himself to the child's strange superiority.
Morgan stopped in their walk, looking up at him. He had to look up
much less than a couple of years before - he had grown, in his
loose leanness, so long and high. "Finish me?" he echoed.
"There are such a lot of jolly things we can do together yet. I
want to turn you out - I want you to do me credit."
Morgan continued to look at him. "To give you credit - do you
"My dear fellow, you're too clever to live."
"That's just what I'm afraid you think. No, no; it isn't fair - I
can't endure it. We'll separate next week. The sooner it's over
the sooner to sleep."
"If I hear of anything - any other chance - I promise to go,"
Morgan consented to consider this. "But you'll be honest," he
demanded; "you won't pretend you haven't heard?"
"I'm much more likely to pretend I have."
"But what can you hear of, this way, stuck in a hole with us? You
ought to be on the spot, to go to England - you ought to go to
"One would think you were MY tutor!" said Pemberton.
Morgan walked on and after a little had begun again: "Well, now
that you know I know and that we look at the facts and keep nothing
back - it's much more comfortable, isn't it?"
"My dear boy, it's so amusing, so interesting, that it will surely
be quite impossible for me to forego such hours as these."
This made Morgan stop once more. "You DO keep something back. Oh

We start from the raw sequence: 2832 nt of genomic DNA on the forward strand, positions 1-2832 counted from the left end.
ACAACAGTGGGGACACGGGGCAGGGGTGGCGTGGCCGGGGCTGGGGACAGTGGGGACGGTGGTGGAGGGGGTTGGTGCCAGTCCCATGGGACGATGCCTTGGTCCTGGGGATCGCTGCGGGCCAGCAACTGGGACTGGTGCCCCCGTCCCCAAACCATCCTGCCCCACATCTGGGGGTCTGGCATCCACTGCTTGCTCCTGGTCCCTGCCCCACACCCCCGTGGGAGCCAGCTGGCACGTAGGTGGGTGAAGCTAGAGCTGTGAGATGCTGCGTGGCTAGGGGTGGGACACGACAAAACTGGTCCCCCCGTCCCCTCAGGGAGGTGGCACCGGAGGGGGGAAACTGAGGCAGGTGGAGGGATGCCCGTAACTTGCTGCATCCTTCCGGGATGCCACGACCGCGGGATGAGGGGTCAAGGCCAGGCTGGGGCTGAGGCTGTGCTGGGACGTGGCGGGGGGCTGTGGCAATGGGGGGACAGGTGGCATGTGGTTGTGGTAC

you're not straight - I am!"
"How am I not straight?"
"Oh you've got your idea!"
"Why that I probably shan't make old - make older - bones, and that
you can stick it out till I'm removed."
"You ARE too clever to live!" Pemberton repeated.
"I call it a mean idea," Morgan pursued. "But I shall punish you
by the way I hang on."
"Look out or I'll poison you!" Pemberton laughed.
"I'm stronger and better every year. Haven't you noticed that
there hasn't been a doctor near me since you came?"
"I'M your doctor," said the young man, taking his arm and drawing
him tenderly on again.
Morgan proceeded and after a few steps gave a sigh of mingled
weariness and relief. "Ah now that we look at the facts it's all
They looked at the facts a good deal after this and one of the
first consequences of their doing so was that Pemberton stuck it
out, in his friend's parlance, for the purpose. Morgan made the
facts so vivid and so droll, and at the same time so bald and so
ugly, that there was fascination in talking them over with him,
just as there would have been heartlessness in leaving him alone
with them. Now that the pair had such perceptions in common it was
useless for them to pretend they didn't judge such people; but the
very judgement and the exchange of perceptions created another tie.
Morgan had never been so interesting as now that he himself wasDownload<<BackPagesMainNext>>